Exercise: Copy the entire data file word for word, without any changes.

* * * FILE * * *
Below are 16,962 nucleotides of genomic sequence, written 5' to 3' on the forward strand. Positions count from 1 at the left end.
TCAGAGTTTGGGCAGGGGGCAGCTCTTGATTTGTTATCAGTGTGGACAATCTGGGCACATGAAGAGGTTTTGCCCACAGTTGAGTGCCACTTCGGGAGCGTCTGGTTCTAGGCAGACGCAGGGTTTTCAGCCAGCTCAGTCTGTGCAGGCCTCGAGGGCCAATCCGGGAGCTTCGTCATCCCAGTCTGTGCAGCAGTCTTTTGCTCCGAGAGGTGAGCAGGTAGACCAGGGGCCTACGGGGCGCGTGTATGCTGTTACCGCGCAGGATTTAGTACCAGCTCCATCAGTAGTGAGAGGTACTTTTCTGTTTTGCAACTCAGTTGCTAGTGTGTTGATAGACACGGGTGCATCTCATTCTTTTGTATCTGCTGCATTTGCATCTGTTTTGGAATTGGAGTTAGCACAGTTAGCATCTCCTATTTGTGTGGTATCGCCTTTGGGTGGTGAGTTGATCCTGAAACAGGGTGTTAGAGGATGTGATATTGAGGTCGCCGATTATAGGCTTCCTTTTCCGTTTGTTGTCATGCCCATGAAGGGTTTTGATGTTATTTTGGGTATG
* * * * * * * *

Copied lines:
Below are 16,962 nucleotides of genomic sequence, written 5' to 3' on the forward strand. Positions count from 1 at the left end.
TCAGAGTTTGGGCAGGGGGCAGCTCTTGATTTGTTATCAGTGTGGACAATCTGGGCACATGAAGAGGTTTTGCCCACAGTTGAGTGCCACTTCGGGAGCGTCTGGTTCTAGGCAGACGCAGGGTTTTCAGCCAGCTCAGTCTGTGCAGGCCTCGAGGGCCAATCCGGGAGCTTCGTCATCCCAGTCTGTGCAGCAGTCTTTTGCTCCGAGAGGTGAGCAGGTAGACCAGGGGCCTACGGGGCGCGTGTATGCTGTTACCGCGCAGGATTTAGTACCAGCTCCATCAGTAGTGAGAGGTACTTTTCTGTTTTGCAACTCAGTTGCTAGTGTGTTGATAGACACGGGTGCATCTCATTCTTTTGTATCTGCTGCATTTGCATCTGTTTTGGAATTGGAGTTAGCACAGTTAGCATCTCCTATTTGTGTGGTATCGCCTTTGGGTGGTGAGTTGATCCTGAAACAGGGTGTTAGAGGATGTGATATTGAGGTCGCCGATTATAGGCTTCCTTTTCCGTTTGTTGTCATGCCCATGAAGGGTTTTGATGTTATTTTGGGTATG